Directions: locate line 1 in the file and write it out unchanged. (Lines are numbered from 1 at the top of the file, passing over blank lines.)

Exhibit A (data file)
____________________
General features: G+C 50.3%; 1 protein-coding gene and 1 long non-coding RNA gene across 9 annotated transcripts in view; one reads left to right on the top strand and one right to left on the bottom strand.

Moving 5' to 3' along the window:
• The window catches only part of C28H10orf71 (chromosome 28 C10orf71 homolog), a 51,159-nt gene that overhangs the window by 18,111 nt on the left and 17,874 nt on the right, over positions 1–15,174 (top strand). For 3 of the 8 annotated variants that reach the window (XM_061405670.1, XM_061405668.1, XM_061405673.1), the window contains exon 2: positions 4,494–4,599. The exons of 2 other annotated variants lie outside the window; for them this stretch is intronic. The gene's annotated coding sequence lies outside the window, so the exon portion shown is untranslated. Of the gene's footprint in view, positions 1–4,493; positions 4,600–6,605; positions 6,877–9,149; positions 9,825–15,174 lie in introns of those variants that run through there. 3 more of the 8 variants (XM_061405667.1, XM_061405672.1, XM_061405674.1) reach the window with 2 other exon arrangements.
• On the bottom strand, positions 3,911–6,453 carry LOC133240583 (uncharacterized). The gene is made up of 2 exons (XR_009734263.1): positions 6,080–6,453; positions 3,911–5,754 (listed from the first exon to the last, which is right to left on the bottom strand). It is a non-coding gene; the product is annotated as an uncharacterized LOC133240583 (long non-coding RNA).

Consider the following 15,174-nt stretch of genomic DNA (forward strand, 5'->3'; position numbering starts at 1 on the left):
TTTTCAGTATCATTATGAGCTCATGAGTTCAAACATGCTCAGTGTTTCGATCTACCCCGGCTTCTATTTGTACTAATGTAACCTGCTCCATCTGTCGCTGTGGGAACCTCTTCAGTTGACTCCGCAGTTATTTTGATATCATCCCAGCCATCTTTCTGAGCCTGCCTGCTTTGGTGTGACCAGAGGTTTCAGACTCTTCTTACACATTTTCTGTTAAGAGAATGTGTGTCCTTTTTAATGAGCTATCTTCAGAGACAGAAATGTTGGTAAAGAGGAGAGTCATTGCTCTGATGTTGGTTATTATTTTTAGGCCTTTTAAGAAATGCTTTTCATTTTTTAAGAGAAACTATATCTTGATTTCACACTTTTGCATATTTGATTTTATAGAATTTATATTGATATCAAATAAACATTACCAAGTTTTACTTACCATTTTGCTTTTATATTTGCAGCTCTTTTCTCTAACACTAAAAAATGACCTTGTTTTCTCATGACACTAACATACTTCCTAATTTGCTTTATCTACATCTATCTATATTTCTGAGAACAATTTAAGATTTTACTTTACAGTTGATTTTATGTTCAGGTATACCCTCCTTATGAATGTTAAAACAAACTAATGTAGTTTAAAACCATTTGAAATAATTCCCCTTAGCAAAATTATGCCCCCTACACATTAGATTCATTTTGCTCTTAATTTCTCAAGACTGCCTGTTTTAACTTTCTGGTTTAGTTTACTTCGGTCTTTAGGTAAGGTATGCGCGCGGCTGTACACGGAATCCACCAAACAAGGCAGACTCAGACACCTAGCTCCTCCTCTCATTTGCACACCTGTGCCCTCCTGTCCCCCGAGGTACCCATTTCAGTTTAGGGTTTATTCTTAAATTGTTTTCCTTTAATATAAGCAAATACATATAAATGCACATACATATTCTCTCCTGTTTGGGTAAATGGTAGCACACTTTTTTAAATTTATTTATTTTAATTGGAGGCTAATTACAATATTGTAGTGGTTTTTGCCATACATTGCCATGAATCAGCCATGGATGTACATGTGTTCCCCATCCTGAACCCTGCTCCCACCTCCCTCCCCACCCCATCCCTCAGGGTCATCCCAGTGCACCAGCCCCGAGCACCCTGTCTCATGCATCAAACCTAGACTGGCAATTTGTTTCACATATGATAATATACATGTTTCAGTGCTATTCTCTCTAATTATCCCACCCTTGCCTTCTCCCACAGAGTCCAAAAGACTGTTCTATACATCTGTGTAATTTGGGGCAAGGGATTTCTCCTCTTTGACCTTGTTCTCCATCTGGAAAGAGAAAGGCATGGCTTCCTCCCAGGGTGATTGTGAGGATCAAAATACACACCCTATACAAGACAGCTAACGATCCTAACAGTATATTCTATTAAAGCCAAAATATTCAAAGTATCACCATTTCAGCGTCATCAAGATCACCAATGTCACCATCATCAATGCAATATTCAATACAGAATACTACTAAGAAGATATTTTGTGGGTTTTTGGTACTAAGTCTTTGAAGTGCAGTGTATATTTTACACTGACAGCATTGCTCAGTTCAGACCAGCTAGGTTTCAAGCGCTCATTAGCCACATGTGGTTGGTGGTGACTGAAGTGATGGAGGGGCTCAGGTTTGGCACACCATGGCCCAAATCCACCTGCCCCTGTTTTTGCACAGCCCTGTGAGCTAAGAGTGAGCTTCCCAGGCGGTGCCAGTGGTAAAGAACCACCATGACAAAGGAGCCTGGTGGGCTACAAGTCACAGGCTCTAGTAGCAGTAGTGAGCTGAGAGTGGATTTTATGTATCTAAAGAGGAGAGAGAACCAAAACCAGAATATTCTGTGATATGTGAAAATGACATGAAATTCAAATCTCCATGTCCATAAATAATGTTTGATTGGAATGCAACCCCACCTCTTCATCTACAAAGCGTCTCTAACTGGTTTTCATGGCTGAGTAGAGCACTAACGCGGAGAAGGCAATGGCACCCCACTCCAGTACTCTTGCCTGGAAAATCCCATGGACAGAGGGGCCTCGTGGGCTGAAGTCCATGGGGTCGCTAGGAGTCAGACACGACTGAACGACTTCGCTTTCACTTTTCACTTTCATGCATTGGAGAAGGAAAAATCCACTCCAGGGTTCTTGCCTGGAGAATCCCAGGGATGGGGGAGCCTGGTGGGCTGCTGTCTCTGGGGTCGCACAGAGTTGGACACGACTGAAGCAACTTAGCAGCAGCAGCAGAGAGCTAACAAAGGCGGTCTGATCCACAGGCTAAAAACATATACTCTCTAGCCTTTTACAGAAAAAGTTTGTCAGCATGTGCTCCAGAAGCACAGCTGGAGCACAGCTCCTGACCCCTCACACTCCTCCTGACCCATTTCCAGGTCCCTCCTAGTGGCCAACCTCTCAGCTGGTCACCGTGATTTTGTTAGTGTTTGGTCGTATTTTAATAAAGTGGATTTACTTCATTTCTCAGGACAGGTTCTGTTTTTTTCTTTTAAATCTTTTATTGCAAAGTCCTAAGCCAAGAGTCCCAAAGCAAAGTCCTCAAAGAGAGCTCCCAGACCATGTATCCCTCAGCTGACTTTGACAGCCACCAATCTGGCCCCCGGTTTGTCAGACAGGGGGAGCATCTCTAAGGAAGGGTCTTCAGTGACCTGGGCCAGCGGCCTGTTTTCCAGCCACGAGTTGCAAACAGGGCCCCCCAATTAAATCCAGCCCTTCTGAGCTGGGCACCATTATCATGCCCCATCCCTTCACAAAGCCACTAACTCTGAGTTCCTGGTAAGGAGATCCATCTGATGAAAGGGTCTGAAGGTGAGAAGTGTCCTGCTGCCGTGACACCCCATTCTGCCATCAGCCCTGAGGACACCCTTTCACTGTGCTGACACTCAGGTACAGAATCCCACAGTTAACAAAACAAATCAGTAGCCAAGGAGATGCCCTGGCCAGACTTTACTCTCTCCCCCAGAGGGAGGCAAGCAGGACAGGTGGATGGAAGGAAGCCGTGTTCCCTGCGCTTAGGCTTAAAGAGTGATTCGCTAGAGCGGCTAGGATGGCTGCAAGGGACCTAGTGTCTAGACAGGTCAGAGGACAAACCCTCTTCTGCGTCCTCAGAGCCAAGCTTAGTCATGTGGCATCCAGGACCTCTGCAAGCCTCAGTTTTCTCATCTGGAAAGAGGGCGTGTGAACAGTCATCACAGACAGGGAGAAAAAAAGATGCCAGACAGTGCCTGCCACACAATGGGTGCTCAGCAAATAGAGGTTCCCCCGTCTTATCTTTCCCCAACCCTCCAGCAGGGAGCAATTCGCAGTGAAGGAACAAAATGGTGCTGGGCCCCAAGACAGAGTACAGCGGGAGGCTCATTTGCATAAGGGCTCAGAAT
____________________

General features: G+C 50.3%; 1 protein-coding gene and 1 long non-coding RNA gene across 9 annotated transcripts in view; one reads left to right on the top strand and one right to left on the bottom strand.